Is likeability getting in your way? - Michelle Gibbings

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Many years ago, I worked with a leader who wanted everyone to like them. There was an upside to this because it meant they’d often say ‘yes’ to my requests. The downside was that their desire for likeability meant they didn’t like making unpopular or hard decisions, even when it was the best course of action.

I’d frequently discover that I was working on the same thing as a colleague, with both of us independently believing we had the decision-making authority to lead the work. We would stumble across this confusion when we were both someway down the track of the work. When we approached our boss on the issue, they responded, ‘Oh, I knew the two of you would figure it out eventually’. Not only was it frustrating, but it also wasted time and energy. Fortunately, my colleague and I had a good working relationship. If not, the negative impact would have been far more significant.

A leader who strives for likeability may think their intent is good. But suppose likeability means you’re shying away from the tough decisions, managing conflict or leading the way. In that case, it’s a characteristic that won’t help you, your team or organisation get the outcomes they need to progress.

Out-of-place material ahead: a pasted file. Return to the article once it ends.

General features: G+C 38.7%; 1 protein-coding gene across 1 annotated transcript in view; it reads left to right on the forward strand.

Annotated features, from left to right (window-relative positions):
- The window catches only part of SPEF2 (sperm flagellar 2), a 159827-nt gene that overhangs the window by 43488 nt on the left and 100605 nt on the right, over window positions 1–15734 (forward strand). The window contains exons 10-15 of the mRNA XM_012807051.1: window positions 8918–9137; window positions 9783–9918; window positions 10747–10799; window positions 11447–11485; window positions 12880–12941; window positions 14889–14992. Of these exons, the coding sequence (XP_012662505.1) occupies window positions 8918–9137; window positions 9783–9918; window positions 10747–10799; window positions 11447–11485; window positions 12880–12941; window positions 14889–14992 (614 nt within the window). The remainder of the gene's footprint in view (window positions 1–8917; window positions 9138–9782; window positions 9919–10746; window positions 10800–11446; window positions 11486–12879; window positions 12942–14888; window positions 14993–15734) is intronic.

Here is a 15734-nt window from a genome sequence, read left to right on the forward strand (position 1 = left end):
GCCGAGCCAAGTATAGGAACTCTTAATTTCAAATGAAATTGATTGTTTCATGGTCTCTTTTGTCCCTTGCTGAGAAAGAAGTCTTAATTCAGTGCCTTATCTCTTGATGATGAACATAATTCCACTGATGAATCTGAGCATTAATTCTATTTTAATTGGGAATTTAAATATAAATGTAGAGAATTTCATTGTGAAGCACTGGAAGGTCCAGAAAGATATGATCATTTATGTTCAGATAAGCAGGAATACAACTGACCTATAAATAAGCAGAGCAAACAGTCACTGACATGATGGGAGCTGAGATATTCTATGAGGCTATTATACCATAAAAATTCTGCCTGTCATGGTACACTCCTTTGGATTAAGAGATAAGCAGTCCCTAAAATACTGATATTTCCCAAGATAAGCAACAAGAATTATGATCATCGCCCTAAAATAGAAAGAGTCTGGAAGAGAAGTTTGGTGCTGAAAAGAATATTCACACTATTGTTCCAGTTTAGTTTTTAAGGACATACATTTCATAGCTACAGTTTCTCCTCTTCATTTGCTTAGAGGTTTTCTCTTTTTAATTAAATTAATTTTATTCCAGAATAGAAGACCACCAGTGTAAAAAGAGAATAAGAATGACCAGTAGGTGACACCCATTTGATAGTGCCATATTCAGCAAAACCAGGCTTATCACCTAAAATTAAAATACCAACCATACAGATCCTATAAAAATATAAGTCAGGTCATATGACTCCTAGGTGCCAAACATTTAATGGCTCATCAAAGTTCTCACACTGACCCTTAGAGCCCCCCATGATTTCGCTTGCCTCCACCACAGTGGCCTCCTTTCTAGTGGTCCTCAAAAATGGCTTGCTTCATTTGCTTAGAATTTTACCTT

When you want everyone to like you, you avoid giving constructive feedback. You step away from having conversations that matter and step over or sidestep issues that require your attention.

Shift the striving
Ditching the desire for likeability doesn’t mean you start being a hard, mean, uncompromising leader.

Instead, strive for kindness, caring and compassion so you are considerate and genuinely interested and invested in your team’s welfare. You can be nice and set the standard and hold people accountable (including yourself) to commitments and actions.

When you are kind, you don’t just think about your needs. You think about the needs of those around you.

When you care, you show genuine concern for the well-being of colleagues and team members. You are ready to listen, be interested, show empathy and provide support.

Lastly, when you show compassion, you connect with people on a deeper level. You recognise the common humanity that binds us and accept that being human means we aren’t perfect, and we all struggle at times.

Make it matter
Being kind, caring for your team and showing compassion for yourself and others aren’t just feel-good and soft sentiments. They play a pivotal role in creating a healthy and connected team environment.

Studies consistently show that workplaces with a strong culture of caring, compassion, and kindness have employees with better overall well-being and mental health. Much of this is because employees feel valued and supported.

Associate Professor at Queen’s University, Jacoba Lilius and colleagues found through a series of studies that people who experience compassion at work are deeply affected in terms of their emotions and their understanding of themselves, their colleagues and their organisation. These experiences are also “… likely to have significant impacts on a variety of longer-term work attitudes, behaviours, and performance-and health-related outcomes”.